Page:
Discussion:
The Original Dream Tears / Will Dockery
(too old to reply)
Will Dockery
2016-04-22 19:19:43 UTC
Permalink
Raw Message
The Original Dream Tears
Spanish guitar flutters.
It was 1895 or so
I was in a dream.
I met my bride on Saint George Street
sweet brown nameless bride.
In the big clapboard city market house
train station dream place.
Her eyes and smile
her sparkle of wit, my dream wife.
We sit with happy conversation.
Across the huge room
I see the drunken unreconstructed rebel.
Swearing and pushing people.
I nod to her
that it's time for us to slide.
We cut through the side room bar area
crowded---
I look back
my heart sinks
She is not behind me.
I don't see her anywhere
among these happy ghosts.
I step out on this street
waiting
looking
no sign of her.
I step back in.
Coming through the opposite
far entrance I see...
The parade of proud Klansmen.
It all becomes clear to me
they took her.
My sweet smiling nameless bride.
I step back onto Saint George street
salt breeze and fish smell in the air.
I sit with a group of fellow ghosts
beaten and grey under an awning
and I cry --- floods and torrents of tears.
Spanish guitar flutters.
-Will Dockery
Reading this as a dream, the ego (conscious reason) falls in love with the
anima; but subconscious forces (shadow/id) appear to destroy the union --
reclaiming the anima, and leaving the ego diminished by its awareness of its
isolation from integrated selfhood.

In keeping with the speaker's opening statement of "I was in a dream," the
ego remains entirely under the domination of the subconscious throughout.
The anima is recognized as the ego's counterpart (bride), as a psychological
archetype (nameless), but is perceived by the ego as "dark" (from the
subconscious, forbidden, mysterious, and possibly dangerous).

The anima's darkness is a key factor in the ensuing narrative, with the
subconscious forces taking on the identity of Klansmen (both KKK and dark
kin to the subconscious anima). In other words, the speaker's own conscious
prejudices cause him to subconsciously reject (rebel against) the
integration of subconscious factors into the ego (as well as the interracial
romance which serves as a projection of it).

The "fellow ghosts" imply that this is the latest in a long line of
unsuccessful attempts at psychological integration with the ghosts being
memories of other failures (most likely encountered as other projected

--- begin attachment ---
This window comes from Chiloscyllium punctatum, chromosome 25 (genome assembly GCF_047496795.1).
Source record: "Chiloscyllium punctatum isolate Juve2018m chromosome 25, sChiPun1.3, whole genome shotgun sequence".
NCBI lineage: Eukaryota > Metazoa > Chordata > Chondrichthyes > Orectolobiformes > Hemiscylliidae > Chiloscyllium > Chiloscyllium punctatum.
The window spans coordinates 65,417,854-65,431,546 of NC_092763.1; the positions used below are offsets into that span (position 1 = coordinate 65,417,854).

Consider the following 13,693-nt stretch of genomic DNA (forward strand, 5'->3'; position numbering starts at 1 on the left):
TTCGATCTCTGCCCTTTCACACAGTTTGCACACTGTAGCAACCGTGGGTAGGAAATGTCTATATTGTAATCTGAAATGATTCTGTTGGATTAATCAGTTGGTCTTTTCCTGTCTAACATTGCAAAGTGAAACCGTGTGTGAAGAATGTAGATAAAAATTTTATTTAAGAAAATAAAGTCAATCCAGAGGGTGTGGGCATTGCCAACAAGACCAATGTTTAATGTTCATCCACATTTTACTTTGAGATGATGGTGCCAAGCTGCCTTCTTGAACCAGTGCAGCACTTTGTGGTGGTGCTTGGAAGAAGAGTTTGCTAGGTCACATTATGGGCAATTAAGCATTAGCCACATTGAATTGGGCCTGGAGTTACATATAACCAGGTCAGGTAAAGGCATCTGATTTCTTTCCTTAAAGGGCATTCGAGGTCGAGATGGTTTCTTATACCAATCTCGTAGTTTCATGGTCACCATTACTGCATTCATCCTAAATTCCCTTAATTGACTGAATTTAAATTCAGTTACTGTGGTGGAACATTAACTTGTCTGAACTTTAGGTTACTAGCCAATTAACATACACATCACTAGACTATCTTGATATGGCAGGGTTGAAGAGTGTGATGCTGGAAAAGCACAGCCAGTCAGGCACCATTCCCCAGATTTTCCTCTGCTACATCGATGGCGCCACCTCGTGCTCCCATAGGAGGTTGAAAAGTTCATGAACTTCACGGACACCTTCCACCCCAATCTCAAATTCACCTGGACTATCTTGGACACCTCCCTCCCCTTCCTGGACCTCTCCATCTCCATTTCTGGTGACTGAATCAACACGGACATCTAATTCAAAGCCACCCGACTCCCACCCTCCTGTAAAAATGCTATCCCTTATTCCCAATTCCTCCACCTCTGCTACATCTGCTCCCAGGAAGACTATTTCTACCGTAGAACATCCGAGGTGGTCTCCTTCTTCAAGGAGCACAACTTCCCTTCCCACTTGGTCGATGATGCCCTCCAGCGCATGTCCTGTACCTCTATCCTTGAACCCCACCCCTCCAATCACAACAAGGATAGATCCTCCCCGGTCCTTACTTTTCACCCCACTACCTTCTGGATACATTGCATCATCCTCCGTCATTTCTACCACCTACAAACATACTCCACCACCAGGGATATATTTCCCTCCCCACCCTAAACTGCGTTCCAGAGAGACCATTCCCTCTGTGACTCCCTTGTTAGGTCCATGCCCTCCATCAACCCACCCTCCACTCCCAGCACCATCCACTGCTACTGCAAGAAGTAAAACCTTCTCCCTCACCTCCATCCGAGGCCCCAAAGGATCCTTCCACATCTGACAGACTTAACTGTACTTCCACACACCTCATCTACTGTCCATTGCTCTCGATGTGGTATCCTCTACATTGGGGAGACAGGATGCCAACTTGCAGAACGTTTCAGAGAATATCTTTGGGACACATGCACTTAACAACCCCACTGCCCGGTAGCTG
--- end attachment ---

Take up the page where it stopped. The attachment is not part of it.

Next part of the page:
romances).

The final line implies that the sadness/realization of the dream/failed
integration serves as the inspiration for the speaker's art (in this case,
music). When taken in conjunction with the duplicate opening line, the
entire process can be viewed as cyclical.

All in all, a perfect rendering of artistic inspiration: romancing the muse.

===============================================

Thanks again for a stellar review, Pendragon... I'd like to quote this one,
if you don't mind.

:)
Will Dockery
2016-11-26 19:27:47 UTC
Permalink
Raw Message
The Original Dream Tears
Spanish guitar flutters.
It was 1895 or so
I was in a dream.
I met my bride on Saint George Street
sweet brown nameless bride.
In the big clapboard city market house
train station dream place.
Her eyes and smile
her sparkle of wit, my dream wife.
We sit with happy conversation.
Across the huge room
I see the drunken unreconstructed rebel.
Swearing and pushing people.
I nod to her
that it's time for us to slide.
We cut through the side room bar area
crowded---
I look back
my heart sinks
She is not behind me.
I don't see her anywhere
among these happy ghosts.
I step out on this street
waiting
looking
no sign of her.
I step back in.
Coming through the opposite
far entrance I see...
The parade of proud Klansmen.
It all becomes clear to me
they took her.
My sweet smiling nameless bride.
I step back onto Saint George street
salt breeze and fish smell in the air.
I sit with a group of fellow ghosts
beaten and grey under an awning
and I cry --- floods and torrents of tears.
Spanish guitar flutters.
-Will Dockery
Reading this as a dream, the ego (conscious reason) falls in love with the
anima; but subconscious forces (shadow/id) appear to destroy the union --
reclaiming the anima, and leaving the ego diminished by its awareness of its
isolation from integrated selfhood.

In keeping with the speaker's opening statement of "I was in a dream," the
ego remains entirely under the domination of the subconscious throughout.
The anima is recognized as the ego's counterpart (bride), as a psychological
archetype (nameless), but is perceived by the ego as "dark" (from the
subconscious, forbidden, mysterious, and possibly dangerous).

The anima's darkness is a key factor in the ensuing narrative, with the
subconscious forces taking on the identity of Klansmen (both KKK and dark
kin to the subconscious anima). In other words, the speaker's own conscious
prejudices cause him to subconsciously reject (rebel against) the
integration of subconscious factors into the ego (as well as the interracial
romance which serves as a projection of it).

The "fellow ghosts" imply that this is the latest in a long line of
unsuccessful attempts at psychological integration with the ghosts being
memories of other failures (most likely encountered as other projected
romances).

The final line implies that the sadness/realization of the dream/failed
integration serves as the inspiration for the speaker's art (in this case,
music). When taken in conjunction with the duplicate opening line, the
entire process can be viewed as cyclical.

All in all, a perfect rendering of artistic inspiration: romancing the muse.

------------------------------------------------------------------------------------

Another splendid critique, thanks again, Michael

Loading...